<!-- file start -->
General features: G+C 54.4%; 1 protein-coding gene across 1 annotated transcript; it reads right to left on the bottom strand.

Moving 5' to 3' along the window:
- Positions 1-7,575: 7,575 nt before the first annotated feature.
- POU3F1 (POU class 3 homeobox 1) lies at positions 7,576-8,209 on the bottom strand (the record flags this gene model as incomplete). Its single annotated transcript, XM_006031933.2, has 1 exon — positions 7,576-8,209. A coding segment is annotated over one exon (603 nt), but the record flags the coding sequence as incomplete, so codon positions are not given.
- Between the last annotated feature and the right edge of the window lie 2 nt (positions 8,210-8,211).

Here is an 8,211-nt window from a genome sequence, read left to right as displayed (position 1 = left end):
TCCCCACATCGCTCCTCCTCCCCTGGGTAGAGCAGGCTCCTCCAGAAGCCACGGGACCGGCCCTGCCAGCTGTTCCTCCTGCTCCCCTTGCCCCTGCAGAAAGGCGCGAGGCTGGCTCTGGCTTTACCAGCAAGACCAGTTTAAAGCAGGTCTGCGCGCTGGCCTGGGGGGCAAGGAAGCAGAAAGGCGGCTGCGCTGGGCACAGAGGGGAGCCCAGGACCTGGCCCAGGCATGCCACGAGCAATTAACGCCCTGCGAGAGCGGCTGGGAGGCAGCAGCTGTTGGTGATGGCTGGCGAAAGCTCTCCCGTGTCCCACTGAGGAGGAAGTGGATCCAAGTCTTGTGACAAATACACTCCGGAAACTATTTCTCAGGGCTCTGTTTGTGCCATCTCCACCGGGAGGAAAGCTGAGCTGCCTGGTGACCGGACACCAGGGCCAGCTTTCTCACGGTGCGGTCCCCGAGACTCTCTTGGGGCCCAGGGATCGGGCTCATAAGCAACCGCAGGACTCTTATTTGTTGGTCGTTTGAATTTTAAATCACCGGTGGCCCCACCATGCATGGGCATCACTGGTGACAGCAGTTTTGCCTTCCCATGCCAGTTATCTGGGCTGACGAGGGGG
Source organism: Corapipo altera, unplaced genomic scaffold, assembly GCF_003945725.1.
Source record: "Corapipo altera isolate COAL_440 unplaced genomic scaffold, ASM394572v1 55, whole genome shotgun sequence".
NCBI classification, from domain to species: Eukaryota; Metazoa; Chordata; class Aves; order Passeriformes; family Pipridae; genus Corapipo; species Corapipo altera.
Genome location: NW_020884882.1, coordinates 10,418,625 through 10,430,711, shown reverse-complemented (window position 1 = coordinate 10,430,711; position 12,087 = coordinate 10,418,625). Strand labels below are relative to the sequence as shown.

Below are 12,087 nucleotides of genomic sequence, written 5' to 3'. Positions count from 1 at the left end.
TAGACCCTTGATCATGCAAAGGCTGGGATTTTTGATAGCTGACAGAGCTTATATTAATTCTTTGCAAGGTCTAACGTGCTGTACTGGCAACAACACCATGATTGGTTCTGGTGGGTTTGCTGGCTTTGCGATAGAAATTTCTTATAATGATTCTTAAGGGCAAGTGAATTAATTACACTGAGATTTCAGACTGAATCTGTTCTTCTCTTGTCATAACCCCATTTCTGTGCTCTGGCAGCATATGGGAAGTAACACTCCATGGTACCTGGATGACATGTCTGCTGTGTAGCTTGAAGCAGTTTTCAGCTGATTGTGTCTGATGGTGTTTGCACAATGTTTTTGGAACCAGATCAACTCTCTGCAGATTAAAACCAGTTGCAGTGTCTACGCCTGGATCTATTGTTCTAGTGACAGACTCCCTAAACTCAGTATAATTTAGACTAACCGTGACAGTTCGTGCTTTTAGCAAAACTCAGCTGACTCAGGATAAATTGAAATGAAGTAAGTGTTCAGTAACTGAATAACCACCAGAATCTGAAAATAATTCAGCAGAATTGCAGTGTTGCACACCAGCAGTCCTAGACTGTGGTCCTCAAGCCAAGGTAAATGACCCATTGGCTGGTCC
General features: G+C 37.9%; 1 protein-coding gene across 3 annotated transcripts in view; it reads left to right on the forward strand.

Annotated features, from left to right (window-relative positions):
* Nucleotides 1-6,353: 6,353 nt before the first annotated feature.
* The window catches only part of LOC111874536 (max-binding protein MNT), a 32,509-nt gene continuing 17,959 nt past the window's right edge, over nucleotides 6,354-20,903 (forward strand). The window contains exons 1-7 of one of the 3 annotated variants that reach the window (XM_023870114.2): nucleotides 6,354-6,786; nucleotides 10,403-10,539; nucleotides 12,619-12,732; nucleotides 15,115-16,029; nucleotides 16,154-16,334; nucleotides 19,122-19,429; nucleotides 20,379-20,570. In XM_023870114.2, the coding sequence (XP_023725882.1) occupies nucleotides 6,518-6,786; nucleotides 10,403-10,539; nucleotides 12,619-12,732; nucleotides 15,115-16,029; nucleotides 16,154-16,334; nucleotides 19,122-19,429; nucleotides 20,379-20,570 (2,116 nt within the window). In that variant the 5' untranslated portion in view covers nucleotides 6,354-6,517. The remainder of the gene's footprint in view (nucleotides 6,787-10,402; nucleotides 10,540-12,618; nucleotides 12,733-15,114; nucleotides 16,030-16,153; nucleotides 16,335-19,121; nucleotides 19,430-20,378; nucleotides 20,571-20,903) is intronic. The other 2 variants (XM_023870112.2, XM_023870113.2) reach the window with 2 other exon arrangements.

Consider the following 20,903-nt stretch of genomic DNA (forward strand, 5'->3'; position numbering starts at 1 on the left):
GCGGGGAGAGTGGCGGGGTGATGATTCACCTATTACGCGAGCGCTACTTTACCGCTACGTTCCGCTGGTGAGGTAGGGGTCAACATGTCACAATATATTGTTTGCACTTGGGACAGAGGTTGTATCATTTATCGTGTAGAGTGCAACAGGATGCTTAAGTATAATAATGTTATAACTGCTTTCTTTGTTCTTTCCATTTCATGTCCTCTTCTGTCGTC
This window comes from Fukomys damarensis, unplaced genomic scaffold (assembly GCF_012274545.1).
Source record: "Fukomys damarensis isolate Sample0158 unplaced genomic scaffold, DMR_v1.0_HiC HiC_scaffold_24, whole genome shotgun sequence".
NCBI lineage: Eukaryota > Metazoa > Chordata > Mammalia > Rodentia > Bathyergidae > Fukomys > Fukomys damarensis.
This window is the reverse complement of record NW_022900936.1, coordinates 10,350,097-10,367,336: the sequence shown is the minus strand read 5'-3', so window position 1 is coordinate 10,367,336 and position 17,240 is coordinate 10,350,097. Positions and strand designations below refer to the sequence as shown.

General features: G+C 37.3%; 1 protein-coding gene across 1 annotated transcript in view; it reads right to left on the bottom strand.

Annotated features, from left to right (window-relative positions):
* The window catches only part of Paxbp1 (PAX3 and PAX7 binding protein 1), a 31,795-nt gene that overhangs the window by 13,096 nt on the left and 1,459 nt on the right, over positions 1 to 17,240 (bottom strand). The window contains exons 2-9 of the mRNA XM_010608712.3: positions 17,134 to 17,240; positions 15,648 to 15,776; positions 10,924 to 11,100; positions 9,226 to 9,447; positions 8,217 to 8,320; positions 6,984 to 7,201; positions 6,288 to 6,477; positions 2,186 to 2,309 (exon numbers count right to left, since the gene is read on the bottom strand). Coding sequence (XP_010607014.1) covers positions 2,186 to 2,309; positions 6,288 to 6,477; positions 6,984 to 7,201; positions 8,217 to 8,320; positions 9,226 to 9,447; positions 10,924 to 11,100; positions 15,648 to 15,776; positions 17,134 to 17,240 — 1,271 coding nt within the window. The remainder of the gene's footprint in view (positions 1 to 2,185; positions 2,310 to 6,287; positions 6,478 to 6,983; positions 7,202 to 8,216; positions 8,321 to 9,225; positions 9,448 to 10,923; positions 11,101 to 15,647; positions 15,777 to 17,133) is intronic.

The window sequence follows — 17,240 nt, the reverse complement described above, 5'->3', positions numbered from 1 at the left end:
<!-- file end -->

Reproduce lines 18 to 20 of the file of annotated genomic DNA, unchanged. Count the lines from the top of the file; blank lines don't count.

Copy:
Consider the following 20,903-nt stretch of genomic DNA (forward strand, 5'->3'; position numbering starts at 1 on the left):
GCGGGGAGAGTGGCGGGGTGATGATTCACCTATTACGCGAGCGCTACTTTACCGCTACGTTCCGCTGGTGAGGTAGGGGTCAACATGTCACAATATATTGTTTGCACTTGGGACAGAGGTTGTATCATTTATCGTGTAGAGTGCAACAGGATGCTTAAGTATAATAATGTTATAACTGCTTTCTTTGTTCTTTCCATTTCATGTCCTCTTCTGTCGTC
This window comes from Fukomys damarensis, unplaced genomic scaffold (assembly GCF_012274545.1).